The dream project of a diocesan quartet to debut on stage in Detroit

DETROIT – More than a decade in the making, creative work by a group of Catholic friends from the Region includes elements reflecting the personalities of the four collaborators and promises to offer something for theater fans of multiple genres.
“The Bluff: A Musical Murder Mystery Comedy” is set to debut on Friday, March 22 at Sacred Heart Major Seminary in Detroit. Home of Diocese of Gary seminarians, the venue is ideal for the family-friendly play, the product of friendships that have spanned many years.
“It’s really been a fun project that’s occupied my life for the last 10 years,” said playwright Matt Kresich, director of young Catholics at Holy Name of Jesus parish in Cedar Lake. “It’s like watching your little child grow up – 10 years from where it started, it was laughable to read some of the original drafts and listen to some of the original songs – the show has matured.”
So, what can the theater-goer and seminary visitor expect of the locally made stage presentation? Kresich said fans of the classic TV detective show “Columbo” who enjoy the methodical sleuthing of the quirky crime-solver may enjoy Bluff. 
Deacon Steven Caraher thought of the film, “Clue,” when offering an example of something relatable to their production.
“The Bluff” presents the story of Dexter Dull, Jr., a young detective in 1920s New York City “who strives to follow his father’s footsteps, and become a world-famous detective.”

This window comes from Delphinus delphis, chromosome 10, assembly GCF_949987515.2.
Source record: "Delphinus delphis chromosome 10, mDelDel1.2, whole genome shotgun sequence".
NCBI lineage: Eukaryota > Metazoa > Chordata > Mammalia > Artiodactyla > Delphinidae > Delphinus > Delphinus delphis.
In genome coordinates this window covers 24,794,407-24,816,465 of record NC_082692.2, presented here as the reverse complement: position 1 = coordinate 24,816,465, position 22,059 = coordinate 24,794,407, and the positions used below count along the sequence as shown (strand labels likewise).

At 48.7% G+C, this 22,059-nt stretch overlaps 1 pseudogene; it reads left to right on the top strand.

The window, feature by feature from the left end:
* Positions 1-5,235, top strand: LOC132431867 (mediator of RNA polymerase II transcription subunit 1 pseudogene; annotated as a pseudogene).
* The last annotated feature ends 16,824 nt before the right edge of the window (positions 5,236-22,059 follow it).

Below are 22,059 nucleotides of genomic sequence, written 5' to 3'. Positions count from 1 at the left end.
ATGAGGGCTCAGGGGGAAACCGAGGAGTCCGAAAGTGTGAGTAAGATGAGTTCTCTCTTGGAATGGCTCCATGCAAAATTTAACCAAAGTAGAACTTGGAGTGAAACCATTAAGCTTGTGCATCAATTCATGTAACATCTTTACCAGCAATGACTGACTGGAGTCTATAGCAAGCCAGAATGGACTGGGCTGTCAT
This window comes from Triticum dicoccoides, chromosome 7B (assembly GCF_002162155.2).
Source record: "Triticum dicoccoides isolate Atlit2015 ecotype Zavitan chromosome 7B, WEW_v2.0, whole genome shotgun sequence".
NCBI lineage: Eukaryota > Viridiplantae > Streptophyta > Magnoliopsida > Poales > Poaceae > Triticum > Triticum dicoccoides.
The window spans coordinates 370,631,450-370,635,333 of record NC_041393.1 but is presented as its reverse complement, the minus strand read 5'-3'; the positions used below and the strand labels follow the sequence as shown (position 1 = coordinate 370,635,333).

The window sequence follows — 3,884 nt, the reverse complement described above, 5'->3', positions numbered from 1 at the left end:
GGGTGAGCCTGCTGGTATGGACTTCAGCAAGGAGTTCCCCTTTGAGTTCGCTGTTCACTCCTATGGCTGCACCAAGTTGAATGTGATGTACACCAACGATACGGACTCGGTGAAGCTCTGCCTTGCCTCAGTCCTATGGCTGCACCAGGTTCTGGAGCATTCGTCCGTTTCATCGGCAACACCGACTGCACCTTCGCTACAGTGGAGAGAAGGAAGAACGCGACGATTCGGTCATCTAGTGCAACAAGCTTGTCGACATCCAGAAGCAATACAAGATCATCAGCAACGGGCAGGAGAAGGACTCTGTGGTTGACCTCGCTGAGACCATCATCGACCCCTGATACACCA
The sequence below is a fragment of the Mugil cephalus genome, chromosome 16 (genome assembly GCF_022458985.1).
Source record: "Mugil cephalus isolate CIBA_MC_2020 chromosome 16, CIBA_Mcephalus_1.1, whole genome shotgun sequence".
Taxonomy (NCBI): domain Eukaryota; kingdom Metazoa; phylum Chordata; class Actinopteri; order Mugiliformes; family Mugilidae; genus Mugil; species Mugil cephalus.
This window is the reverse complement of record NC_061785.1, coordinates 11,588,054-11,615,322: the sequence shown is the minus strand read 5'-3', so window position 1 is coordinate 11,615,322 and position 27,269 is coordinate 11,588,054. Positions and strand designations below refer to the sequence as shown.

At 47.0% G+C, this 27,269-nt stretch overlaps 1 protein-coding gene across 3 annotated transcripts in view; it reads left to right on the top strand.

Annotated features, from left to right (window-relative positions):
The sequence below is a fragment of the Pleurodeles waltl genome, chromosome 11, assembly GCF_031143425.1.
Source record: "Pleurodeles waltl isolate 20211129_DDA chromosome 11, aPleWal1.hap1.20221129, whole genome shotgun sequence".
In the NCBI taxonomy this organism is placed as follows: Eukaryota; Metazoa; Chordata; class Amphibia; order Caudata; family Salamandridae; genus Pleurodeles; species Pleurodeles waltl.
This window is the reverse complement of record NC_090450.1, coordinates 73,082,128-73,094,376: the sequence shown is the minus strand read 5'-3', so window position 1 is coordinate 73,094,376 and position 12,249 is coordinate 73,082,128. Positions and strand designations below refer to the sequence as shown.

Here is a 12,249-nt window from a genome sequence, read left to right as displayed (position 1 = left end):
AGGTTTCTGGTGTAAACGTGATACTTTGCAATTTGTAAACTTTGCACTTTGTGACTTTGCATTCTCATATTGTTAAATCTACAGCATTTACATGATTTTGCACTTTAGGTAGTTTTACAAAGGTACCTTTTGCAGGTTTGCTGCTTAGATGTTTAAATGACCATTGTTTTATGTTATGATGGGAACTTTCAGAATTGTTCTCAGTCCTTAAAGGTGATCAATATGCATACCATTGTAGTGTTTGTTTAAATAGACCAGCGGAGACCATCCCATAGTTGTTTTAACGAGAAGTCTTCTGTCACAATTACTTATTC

Kresich added that family-friendly humor is interspersed within the production. “What we quickly find out is that Dexter is not as sharp as his father is … but he finds himself in the murder mystery of the century,” Kresich explained.
As Lieutenant Columbo is prone to asking, there is “one more question”: How does the theater production show a Catholic perspective?
“Catholics need to make some good art,” musical co-director Deacon Caraher said, lamenting the secular slant of today’s society. “‘The Bluff’ isn’t explicitly Christian … but it definitely has some very implicit Christian values, which I think are especially seen in the main engine of the story, which shows Dexter’s (struggles.)”
Deacon Caraher, of St. Thomas More parish in Munster, is wrapping up his studies in Detroit and preparing for his priestly ordination on June 1. Sounds like the perfect time to co-direct music for a stage production [script note: stated with sarcasm].